Last September urgent maintenance of the defences was completed but earlier this year they were showing signs of wear and tear, as their expected life-span ran out.

Suffolk Coastal District Council and the Environment Agency had plans in place for major protection work to be carried out to coincide with the deadline, with funding mainly coming from the government.

However, just as the scheme was about to be given the go ahead the Department for the Environment, Food and Rural Affairs (Defra) changed its system and downgraded the scheme to a low priority, scuppering the plans for about five years.

It has said that even in urgent and emergency situations, the priority score threshold would need to be met in order to gain a grant.

Despite efforts by local residents to raise money for the essential coastal defences, it looks unlikely that their efforts will yield sufficient funds in time to protect the tower, which was put on English Heritage's Buildings At Risk Register three weeks ago.

Residents have requested that the council's allocated £100,000 towards the £470,000 for the long-term Defra grant-aided defence scheme is combined with the £20,000 2004 and 2005 revenue budget allocation and any more money they can raise - so that substantive maintenance works can be carried out this summer.

At a meeting on July 20, the district council will decide how to deal with the problem, facing three options - either to do nothing, to carry out limited revenue funded maintenance or to complete the major capital funded maintenance.

District councillor Andy Smith, cabinet member for the natural and built environment, said the situation Defra had put the council in was "totally unjust" and was born from the government's concentration on inland flooding rather than coastal.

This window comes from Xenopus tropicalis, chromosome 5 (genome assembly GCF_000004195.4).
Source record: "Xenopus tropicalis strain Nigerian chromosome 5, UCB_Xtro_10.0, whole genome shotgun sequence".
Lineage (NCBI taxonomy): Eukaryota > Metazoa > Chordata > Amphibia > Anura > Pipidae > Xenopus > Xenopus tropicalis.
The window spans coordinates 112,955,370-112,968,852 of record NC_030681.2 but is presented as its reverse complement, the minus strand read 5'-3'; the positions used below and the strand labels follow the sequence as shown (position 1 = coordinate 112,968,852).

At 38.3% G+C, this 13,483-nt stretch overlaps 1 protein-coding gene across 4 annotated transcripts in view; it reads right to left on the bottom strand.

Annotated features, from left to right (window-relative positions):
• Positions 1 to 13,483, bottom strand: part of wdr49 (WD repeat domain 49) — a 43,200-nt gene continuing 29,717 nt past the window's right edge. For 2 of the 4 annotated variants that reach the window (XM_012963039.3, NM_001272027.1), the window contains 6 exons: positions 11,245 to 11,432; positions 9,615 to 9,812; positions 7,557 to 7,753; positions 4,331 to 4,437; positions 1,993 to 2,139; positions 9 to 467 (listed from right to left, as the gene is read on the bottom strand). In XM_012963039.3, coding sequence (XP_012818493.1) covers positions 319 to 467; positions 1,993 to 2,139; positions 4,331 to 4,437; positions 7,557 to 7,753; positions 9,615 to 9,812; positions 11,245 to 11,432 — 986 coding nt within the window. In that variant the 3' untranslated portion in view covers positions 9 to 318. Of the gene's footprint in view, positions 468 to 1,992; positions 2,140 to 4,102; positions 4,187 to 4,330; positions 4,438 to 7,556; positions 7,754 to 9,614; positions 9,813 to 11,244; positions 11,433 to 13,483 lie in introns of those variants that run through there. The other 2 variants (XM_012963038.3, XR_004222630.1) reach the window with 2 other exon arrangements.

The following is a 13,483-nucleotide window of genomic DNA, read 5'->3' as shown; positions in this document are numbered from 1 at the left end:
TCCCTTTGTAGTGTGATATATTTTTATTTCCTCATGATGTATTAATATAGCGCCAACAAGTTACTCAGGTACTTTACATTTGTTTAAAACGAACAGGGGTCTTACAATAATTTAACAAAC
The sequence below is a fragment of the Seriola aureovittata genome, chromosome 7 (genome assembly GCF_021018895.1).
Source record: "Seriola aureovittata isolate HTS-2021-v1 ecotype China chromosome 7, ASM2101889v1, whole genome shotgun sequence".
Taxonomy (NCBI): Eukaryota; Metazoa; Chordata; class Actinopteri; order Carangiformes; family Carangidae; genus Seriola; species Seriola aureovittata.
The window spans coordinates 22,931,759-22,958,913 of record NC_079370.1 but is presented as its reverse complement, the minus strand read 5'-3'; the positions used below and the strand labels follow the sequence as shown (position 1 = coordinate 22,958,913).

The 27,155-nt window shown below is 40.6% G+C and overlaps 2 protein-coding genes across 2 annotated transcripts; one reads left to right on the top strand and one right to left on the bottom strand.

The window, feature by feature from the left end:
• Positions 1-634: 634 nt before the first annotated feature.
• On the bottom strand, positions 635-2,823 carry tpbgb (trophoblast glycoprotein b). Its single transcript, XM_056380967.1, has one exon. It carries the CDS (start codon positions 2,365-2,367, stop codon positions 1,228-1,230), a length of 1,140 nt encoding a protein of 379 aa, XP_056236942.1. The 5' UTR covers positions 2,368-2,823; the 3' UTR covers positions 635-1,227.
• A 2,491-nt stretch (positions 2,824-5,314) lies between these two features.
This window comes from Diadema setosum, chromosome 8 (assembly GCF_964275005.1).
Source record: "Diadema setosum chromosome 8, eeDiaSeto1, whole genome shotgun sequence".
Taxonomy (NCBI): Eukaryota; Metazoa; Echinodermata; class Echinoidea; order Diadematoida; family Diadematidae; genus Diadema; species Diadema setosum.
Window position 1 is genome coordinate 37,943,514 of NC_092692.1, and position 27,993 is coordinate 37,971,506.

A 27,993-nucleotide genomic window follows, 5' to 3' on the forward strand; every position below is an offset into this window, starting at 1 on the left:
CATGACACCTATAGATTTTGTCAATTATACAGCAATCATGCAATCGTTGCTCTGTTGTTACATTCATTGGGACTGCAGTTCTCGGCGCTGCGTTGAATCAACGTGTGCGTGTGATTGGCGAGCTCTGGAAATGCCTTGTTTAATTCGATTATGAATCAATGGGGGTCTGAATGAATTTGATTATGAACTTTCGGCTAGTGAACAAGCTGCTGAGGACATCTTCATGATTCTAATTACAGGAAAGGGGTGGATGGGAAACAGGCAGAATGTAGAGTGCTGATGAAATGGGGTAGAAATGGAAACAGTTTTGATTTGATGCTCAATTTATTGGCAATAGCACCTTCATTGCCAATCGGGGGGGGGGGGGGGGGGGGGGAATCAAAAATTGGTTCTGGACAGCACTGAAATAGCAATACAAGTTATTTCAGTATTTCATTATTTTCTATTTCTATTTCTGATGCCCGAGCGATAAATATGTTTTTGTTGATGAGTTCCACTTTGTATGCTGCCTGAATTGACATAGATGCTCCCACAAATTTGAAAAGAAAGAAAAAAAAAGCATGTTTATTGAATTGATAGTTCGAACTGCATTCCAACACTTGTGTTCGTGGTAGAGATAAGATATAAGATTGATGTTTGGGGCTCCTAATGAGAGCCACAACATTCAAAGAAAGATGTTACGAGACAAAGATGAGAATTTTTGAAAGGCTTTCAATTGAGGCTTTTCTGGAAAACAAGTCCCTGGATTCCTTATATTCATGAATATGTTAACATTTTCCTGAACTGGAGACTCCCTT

He said that if the council spends the money set aside for the project now to combat the situation in the short term then there would be no money left for the full scheme.

And with the council's annual revenue budget sparing only £20,000, there would not be enough money carry out the scale of the work needed.

"It is a terrible question of you're damned if you do or your damned if you don't," he said.

"We have to deal with the situation we are in and try to decide if we can find a prudent and feasible way to hold things long enough to get a chance to undertake the big scheme."

John Gummer, Suffolk Coastal MP, has been pressing Defra, ministers and the Secretary of State about the issue.

He said it was a "very serious position" and he is now looking for a public commitment to the piece of land and for Defra to have a warning system in place should a severe storm arrive.

A spokesman for the Department for the Environment, Food and Rural Affairs, said: "To attract Government funding, projects must meet technical, economic and environmental criteria; and must meet priority scores.

"Spending Review 2004 provides consolidated increases in funding at 2005/6 levels for the Spending Review period. Over time, the priority scores should reduce as a result.

"However, prioritisation remains a necessity to make sure the most important schemes in terms of risk reduction are done first.

"The valuation of benefits derived from protection of the Martello Tower could be included in the cost benefit analysis which feeds into the priority score."